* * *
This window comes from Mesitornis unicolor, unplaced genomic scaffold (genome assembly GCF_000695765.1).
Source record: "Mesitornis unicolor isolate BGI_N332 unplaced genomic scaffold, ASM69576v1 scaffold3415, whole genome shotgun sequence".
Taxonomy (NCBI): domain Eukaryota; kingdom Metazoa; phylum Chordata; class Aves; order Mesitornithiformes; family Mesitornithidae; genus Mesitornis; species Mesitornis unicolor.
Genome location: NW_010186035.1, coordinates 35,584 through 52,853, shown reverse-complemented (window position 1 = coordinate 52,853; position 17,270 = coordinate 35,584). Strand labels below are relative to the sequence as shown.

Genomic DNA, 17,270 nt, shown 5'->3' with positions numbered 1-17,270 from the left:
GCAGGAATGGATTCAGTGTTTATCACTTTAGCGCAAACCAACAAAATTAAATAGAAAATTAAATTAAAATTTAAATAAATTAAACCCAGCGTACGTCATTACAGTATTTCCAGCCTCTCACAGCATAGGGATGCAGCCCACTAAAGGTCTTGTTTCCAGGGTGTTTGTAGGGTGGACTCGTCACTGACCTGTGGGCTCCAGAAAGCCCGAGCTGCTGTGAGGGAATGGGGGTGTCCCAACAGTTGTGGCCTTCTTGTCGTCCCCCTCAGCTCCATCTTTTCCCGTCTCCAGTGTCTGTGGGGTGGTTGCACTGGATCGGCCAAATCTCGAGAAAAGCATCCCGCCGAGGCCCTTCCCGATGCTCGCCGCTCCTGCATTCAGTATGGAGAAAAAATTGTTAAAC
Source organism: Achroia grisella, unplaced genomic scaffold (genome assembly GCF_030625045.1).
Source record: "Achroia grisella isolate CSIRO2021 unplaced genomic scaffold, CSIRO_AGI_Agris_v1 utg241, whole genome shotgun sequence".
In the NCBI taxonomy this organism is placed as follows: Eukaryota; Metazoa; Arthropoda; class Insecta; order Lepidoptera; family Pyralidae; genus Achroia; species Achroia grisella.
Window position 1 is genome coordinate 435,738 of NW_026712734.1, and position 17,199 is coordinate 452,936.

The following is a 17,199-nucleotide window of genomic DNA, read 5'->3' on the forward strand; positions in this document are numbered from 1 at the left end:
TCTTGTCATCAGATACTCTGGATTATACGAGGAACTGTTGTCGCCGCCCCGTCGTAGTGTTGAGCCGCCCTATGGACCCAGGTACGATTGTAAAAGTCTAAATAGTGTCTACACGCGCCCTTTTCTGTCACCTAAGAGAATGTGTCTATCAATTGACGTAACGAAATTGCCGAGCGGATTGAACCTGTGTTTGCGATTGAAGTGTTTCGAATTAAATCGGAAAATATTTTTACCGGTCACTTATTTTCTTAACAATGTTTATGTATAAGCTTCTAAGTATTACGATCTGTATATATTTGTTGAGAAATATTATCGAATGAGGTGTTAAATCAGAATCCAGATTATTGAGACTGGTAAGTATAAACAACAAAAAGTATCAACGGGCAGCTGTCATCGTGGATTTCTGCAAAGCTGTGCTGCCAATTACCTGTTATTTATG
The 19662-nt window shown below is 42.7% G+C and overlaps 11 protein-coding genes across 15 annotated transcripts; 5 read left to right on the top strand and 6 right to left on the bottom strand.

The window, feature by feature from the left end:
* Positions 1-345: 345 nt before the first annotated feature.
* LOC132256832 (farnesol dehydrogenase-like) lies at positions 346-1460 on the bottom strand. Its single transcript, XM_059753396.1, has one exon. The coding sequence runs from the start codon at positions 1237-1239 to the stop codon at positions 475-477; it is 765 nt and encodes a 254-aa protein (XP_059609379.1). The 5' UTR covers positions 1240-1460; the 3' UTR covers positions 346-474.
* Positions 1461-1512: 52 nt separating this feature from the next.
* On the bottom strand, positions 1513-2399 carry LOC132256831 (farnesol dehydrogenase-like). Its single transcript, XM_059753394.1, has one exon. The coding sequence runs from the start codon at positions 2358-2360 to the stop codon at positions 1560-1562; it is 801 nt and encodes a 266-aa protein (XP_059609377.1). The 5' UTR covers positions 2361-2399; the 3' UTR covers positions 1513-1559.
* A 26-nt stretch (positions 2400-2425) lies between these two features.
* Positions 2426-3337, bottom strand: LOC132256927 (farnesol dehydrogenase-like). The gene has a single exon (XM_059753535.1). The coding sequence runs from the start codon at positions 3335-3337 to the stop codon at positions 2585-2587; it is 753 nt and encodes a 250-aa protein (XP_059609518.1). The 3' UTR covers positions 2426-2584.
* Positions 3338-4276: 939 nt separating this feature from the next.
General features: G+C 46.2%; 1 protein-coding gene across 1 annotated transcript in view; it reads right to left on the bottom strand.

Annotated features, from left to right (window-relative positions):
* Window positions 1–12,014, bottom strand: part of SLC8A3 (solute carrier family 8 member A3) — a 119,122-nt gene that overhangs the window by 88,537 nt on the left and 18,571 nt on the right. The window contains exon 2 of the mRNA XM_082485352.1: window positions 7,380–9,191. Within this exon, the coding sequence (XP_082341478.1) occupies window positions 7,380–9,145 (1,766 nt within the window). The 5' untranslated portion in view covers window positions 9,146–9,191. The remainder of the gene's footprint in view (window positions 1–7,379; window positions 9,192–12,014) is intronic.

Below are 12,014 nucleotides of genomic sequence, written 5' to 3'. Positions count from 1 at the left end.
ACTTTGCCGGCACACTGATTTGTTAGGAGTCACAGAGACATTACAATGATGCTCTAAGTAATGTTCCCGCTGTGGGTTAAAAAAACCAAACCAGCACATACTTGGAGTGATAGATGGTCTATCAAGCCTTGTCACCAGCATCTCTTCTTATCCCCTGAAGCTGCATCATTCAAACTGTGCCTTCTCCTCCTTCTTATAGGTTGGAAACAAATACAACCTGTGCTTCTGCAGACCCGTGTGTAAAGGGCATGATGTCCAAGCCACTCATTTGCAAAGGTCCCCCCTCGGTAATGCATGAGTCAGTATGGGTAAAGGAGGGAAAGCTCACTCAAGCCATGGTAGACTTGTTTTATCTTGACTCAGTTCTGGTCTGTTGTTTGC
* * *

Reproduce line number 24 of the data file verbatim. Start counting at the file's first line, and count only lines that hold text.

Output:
* Window positions 1–12,014, bottom strand: part of SLC8A3 (solute carrier family 8 member A3) — a 119,122-nt gene that overhangs the window by 88,537 nt on the left and 18,571 nt on the right. The window contains exon 2 of the mRNA XM_082485352.1: window positions 7,380–9,191. Within this exon, the coding sequence (XP_082341478.1) occupies window positions 7,380–9,145 (1,766 nt within the window). The 5' untranslated portion in view covers window positions 9,146–9,191. The remainder of the gene's footprint in view (window positions 1–7,379; window positions 9,192–12,014) is intronic.